Champion jet skiers look to ATP and XYZ for that vital competitive edge.
Air Time Products' Chris Giles with the XYZ 710 VMC that is the latest addition to the Leicester company's machine tool inventory.
Date of issue: 21st December 2012
ATP after-market jet skiing components ready to be shipped to customers around the world.
Seven-times World Freeride Champion Pierre Maixent on his ATP-sponsored Jet Ski demonstrates the power to weight ratio that enables his Jet Ski to accelerate faster than a Ferrari sports car.
Hanging upside down in mid-air is all in a day's work for top jet skiers Lee Stone, a freestyle champion at the age of 14 and World Pro Champion at 19, and Pierre Maixent, a seven-times world freeride champion, both of whom are among a team of riders sponsored by Air Time Products. Jet Ski is a registered trademark of industrial giant Kawasaki of Japan - and synonymous with small motorised watercraft. Air Time Products, on the other hand, is a small by comparison but thriving business set up and run by husband and wife team Chris and Lisa Giles. However, as any jet skiing enthusiast will testify, the Leicester-based company is recognised world-wide for its comprehensive range of innovative after-market components tailored specifically for the freestyle and freeride specialist. Around 95 per cent of production is exported, upgrading various aspects of the mass-produced Jet Ski and equipping it perfectly for the type of tricks jet skiers like to do.
What for former professional musician and jet skiing enthusiast Chris Giles began as a hobby 22 years ago, and a welcome break from the stress of performing, is now a design and manufacturing operation housed in a 2500 sq. ft. industrial unit customised, he says, "to our way of working". Although the initial premise from inception eight years ago was that ATP would design its own products and then outsource machining of its aluminium and stainless steel components, it was not long before production moved in-house, even though neither Chris nor Lisa, who is also an accomplished and enthusiastic jet skier, have any previous formal engineering qualifications or experience.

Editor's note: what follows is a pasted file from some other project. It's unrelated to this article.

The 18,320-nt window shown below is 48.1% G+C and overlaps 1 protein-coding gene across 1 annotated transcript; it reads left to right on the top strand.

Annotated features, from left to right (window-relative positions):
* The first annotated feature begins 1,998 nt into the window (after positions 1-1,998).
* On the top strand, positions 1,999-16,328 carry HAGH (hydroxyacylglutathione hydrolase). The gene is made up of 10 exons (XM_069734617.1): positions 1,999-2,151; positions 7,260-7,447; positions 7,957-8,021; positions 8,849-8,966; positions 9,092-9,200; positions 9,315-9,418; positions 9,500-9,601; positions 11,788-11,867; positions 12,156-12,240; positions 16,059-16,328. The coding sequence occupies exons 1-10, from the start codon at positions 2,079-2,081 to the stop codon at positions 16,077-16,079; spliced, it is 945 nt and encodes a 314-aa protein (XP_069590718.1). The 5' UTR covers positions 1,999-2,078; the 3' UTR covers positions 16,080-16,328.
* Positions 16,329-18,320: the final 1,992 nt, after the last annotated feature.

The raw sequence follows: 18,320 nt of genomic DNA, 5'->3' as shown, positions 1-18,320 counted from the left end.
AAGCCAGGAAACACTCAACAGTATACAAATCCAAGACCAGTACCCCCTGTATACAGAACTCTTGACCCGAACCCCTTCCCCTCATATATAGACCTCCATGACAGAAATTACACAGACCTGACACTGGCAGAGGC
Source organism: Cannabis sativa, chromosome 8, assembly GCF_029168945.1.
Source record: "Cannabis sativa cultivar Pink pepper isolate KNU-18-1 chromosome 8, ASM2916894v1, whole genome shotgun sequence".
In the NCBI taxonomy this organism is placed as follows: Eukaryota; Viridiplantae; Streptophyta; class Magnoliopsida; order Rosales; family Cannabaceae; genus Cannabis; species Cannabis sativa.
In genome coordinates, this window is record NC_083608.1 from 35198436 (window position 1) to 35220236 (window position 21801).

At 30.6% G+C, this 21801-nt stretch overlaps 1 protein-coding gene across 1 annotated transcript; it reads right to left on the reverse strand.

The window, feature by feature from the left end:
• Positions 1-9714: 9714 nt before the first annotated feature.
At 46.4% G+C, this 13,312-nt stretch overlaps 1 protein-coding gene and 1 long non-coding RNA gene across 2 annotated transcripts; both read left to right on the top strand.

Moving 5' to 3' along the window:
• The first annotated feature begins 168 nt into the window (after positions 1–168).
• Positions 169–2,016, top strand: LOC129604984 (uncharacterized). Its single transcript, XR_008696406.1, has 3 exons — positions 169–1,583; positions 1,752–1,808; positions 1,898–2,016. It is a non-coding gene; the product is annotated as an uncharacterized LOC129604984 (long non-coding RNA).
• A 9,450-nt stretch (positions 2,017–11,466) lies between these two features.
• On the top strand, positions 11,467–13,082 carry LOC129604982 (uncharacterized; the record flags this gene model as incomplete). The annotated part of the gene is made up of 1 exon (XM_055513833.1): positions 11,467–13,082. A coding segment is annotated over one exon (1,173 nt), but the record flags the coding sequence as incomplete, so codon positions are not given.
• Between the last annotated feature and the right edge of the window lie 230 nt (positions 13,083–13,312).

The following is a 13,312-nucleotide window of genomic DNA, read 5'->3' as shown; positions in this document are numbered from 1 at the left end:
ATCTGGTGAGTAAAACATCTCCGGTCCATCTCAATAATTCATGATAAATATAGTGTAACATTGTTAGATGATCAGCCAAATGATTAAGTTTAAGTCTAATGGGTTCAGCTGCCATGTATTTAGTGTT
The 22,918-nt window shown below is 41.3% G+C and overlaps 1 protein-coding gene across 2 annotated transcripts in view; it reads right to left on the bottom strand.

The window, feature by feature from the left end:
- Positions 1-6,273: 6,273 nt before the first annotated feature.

The couple's move into CNC machining resulted from a visit to the Nuneaton showroom and demonstration facility of XYZ Machine Tools Ltd, and their subsequent decision to install an XYZ Mini Mill 560 compact machining centre. "We have had to learn about every aspect of the machining process from materials through to programming and operating a CNC machine," says Lisa Giles. This was, she adds, made easier by the training provided as part of the purchase, along with a tooling package and the reassurance of a three-year warranty. "The applications and training people from XYZ spent a lot of time with us when we were learning about CNC," says Chris Giles, "and they continue to help, the telephone help line being particularly useful when we need some advice or assistance."
The Mini Mill has since been followed by an XYZ ProTURN CNC/manual lathe and, most recently, by a 20 hp/8000 rev/min XYZ 710 VMC with 4th axis capability. This vertical machining centre's 760 mm by 430 mm table can hold workpieces weighing up to 500 kg, and its 4th axis capability can be used either as an indexer for moving the part to a set angle or as a fully-interpolated axis for spiral milling. The Siemens 828D conversational control fitted as standard can be programmed on the shopfloor without any G coding knowledge, courtesy of ShopMill sequence programming. Alternatively, programming can be done off-line, using CADCAM - as is the case at ATP - or other applications.
One example of the benefits resulting from this latest investment is a carburettor component that requires 24 0.9 mm diameter holes to be drilled precisely at 15º intervals. This now takes just three minutes instead of the 15 minutes previously needed, and Chris Giles is confident the cycle time will be reduced still further.
"I can't sign up to do a degree in engineering and I can't be bothered with all the intricacies of G coding," he says. "All this is achieved because we are very determined. So I learn what I need to know in order to do what I have to do." In fact, between them, Chris and Lisa Giles are responsible for every aspect of their business, including supporting 14 dealerships as far afield as the USA and Australia, with their son, Ollie, lending a hand setting and running machines. "We don't really plan our forward investment," says Chris Giles. "The limit is how many machines we can run without having to bring someone else into the business."
Individual machines are not allocated to specific jobs, although the VMC 710 is used for all 4th axis work. ATP keeps a lot of stock, enabling it to respond quickly to internet orders, with Lisa Giles co-ordinating production priorities in terms of the 68 products currently available, such as handle pole brackets, carburettors, flywheels and manifold spacers. The CNC machines are re-set for the next priority product as they become available, with small, regular batches of 20 to 100 parts being the norm rather than long production runs. Anodising, bead blasting, engraving and 'tattoo' finishing is done in-house, with polishing and welding outsourced to specialist companies.